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Fredericton Heritage Trust York Street Audio Tour

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City of Fredericton
Rabbit Town, York Street Audio Tour, Fredericton Heritage Trust, New Brunswick, Canada

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Click for full list of buildings on tourThe next street crossing York is Aberdeen. It formed the northern boundary of an important working class community informally called Rabbit Town. In the late 1890's an industrial enclave was developing at the back of town (then around Aberdeen Street). When the first train station was built in 1869, citizens questioned its location because it was beyond city limits. Would passengers be safe as they walked north from the Station into town? How long would it take to get home? However, as Fredericton grew, the location of the train station no longer felt remote. In fact, with all the industries growing around it at the dawn of the 20th century, the train station was ideally situated to serve the commercial and shipping interests.

Three footwear factories, tanneries, and the Chestnut Canoe Factory, for example, were growing their businesses quickly. They used the trains to move their goods out to national and international markets. Mass-produced and well-priced footwear for North Americans and others further afield was in high demand. So the section of York Street around Aberdeen and south to what is now Dundonald Street was just humming with factories and businesses.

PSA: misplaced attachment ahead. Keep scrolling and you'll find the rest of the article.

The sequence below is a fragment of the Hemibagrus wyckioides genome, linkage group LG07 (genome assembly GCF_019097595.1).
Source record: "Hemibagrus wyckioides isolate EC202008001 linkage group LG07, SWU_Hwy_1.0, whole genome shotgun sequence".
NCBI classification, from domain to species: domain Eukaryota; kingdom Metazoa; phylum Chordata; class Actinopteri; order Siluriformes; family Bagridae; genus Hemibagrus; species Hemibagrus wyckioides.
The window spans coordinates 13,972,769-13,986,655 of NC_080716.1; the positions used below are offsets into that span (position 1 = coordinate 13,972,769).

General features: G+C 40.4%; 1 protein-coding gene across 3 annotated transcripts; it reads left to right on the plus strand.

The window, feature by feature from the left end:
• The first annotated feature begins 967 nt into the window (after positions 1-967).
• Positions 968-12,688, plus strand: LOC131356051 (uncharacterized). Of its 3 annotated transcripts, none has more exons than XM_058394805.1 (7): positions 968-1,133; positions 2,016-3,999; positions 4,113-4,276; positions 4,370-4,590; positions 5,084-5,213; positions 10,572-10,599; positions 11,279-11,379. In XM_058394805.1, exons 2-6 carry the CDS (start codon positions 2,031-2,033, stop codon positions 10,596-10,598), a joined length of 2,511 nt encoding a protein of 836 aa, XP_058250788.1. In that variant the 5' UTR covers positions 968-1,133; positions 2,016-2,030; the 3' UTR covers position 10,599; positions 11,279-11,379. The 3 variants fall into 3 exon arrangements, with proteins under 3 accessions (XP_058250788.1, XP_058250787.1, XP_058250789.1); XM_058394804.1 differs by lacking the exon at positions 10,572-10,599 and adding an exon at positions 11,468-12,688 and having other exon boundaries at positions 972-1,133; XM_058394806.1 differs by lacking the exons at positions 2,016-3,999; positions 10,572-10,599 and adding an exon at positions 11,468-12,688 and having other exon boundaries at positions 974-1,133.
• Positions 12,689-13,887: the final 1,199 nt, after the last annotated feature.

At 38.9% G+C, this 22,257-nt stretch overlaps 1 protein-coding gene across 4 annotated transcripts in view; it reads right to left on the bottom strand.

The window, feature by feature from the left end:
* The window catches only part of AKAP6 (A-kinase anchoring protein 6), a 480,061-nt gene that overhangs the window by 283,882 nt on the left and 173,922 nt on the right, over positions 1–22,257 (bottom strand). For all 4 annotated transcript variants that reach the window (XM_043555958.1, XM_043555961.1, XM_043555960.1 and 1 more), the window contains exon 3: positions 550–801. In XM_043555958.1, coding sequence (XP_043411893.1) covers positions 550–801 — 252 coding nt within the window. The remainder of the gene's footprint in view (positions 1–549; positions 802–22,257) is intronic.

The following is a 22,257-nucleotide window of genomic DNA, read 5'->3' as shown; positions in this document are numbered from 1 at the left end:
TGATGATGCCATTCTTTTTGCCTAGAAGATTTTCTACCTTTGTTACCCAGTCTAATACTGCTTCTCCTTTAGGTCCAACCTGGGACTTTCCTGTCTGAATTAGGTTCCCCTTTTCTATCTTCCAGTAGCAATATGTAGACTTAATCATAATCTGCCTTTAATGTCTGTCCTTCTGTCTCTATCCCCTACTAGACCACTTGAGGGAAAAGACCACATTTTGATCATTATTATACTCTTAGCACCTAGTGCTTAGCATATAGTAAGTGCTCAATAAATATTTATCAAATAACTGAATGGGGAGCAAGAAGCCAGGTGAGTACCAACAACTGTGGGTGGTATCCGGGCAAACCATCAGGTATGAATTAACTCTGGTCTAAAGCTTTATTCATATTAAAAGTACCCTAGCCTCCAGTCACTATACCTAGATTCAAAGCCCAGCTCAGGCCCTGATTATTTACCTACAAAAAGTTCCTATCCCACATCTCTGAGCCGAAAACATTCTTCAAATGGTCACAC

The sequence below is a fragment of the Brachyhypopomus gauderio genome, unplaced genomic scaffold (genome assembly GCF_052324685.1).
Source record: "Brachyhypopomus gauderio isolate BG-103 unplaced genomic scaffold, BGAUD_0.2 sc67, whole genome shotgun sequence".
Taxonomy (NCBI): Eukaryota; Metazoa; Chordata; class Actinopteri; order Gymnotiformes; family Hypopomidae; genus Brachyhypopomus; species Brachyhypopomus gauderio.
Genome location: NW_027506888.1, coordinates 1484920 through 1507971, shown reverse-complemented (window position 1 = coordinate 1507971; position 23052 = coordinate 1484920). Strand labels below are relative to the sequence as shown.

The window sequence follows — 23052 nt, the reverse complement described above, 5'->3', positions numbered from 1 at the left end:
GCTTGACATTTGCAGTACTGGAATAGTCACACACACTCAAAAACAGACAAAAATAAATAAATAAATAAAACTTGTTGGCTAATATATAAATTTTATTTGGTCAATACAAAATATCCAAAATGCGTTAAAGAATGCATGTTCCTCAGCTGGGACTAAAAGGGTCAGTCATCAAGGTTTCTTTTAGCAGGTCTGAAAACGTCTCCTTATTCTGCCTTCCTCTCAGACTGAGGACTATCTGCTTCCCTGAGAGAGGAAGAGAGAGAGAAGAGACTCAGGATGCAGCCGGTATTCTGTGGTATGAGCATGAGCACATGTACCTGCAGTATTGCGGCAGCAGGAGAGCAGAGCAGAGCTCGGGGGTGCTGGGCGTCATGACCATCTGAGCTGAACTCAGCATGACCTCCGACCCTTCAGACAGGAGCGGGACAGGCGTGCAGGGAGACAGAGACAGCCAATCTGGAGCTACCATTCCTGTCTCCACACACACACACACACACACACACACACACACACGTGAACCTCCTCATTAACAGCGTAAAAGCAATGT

All this activity sponsored a housing boom in the area. However, most of those residents did not actually work at the factories. They built their own communities that extended past the York Street train station at Aberdeen Street going southwards and up the hill as far as Montgomery Street. Rabbit Town's eastern boundary became Regent Street, and its western boundary was Smythe Street. But no one is sure how that relatively large area of town became known as ‘Rabbit Town'.

(Click for more info Word | PDF ).

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